<snip> > The motivation is the much > harder problem. But while it may be correlated to > "class" as such its not determined by class. > Something that money can buy, though, is more time > with your kids, or at least proxies for family life > like various enrichment activities. > Indeed. It's one of the most difficult problems there is. As you rightly note, it's not money alone. What exactly 'brings on' motivation is not known - and whatever it may be, it varies from individual to individual.
Many 'monied' and otherwise privileged individuals get 'spoilt' by the ease with which things fall into their laps - they never make the effort to overcome any difficulties or barriers.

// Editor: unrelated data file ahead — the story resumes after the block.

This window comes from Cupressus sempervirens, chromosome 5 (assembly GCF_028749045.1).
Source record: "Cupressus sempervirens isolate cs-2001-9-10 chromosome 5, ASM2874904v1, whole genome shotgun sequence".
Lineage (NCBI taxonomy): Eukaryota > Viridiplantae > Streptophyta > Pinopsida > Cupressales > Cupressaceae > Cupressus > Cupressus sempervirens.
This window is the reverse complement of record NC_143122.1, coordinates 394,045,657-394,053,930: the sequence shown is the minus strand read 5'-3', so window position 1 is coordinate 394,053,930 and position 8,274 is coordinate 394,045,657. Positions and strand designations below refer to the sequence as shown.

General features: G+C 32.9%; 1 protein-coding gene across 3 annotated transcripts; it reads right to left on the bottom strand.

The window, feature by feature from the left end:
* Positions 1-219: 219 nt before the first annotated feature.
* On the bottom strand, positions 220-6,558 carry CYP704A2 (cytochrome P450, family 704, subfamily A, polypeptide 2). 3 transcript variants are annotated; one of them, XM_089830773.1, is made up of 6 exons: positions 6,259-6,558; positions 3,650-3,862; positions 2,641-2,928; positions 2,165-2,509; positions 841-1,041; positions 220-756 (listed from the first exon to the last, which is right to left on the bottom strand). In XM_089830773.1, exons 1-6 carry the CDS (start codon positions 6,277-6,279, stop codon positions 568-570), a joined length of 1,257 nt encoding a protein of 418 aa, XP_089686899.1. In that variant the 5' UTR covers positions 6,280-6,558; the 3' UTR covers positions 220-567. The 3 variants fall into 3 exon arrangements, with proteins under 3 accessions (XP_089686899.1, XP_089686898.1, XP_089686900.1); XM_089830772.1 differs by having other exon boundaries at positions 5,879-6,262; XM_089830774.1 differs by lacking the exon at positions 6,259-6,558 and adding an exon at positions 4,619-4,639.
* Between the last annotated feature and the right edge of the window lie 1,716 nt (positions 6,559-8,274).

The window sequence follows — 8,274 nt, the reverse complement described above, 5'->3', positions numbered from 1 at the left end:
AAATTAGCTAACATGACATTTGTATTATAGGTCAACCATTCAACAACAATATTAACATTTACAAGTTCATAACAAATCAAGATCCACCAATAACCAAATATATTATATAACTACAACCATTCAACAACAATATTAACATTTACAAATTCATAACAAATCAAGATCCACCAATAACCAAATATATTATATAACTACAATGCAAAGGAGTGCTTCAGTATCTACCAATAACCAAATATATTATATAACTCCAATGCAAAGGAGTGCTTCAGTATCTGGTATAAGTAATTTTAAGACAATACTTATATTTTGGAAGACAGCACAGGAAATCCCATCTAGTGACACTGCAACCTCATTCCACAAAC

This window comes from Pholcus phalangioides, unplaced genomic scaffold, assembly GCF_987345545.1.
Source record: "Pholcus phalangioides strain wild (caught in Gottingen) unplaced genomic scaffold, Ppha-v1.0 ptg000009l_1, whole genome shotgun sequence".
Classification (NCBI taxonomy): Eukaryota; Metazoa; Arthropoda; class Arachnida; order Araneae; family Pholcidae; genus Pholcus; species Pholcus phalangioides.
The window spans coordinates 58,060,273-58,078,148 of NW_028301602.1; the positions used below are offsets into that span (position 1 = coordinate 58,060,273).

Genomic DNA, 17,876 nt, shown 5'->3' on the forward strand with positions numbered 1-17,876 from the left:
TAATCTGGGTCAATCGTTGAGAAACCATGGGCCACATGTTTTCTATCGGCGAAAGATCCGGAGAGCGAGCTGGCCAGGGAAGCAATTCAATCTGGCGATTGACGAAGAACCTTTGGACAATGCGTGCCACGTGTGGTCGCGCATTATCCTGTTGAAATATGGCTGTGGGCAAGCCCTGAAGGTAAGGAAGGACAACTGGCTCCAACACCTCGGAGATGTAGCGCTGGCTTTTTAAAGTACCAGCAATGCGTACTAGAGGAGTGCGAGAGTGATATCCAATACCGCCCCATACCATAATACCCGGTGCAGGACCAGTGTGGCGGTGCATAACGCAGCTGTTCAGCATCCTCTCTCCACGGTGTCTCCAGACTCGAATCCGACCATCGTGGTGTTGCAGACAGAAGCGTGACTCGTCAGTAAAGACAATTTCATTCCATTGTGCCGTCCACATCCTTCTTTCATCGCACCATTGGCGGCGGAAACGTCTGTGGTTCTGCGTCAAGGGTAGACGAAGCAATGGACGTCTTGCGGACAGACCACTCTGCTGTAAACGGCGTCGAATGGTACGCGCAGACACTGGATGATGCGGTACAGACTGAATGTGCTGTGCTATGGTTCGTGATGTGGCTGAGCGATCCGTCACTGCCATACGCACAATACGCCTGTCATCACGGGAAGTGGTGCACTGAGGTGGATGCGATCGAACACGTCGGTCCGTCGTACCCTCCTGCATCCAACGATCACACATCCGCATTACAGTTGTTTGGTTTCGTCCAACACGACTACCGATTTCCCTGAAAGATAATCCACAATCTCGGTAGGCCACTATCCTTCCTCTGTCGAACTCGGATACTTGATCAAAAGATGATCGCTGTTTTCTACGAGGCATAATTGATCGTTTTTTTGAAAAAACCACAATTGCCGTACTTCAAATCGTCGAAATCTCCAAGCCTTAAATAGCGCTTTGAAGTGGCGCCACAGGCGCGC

Many 'poor' individuals (who may otherwise have many other worthy characteristics and qualities) get frustrated by the difficulties they have to face - and once they get frustrated, they also take the position that it's not worth making the effort at all.
How to overcome these different 'demotivators'? All teachers must have seen sizable numbers of such cases at both ends.
Well, we do know that an example of someone who is admired by the demotivated person can help - but it is usually counterproductive to say "Be more like so and so".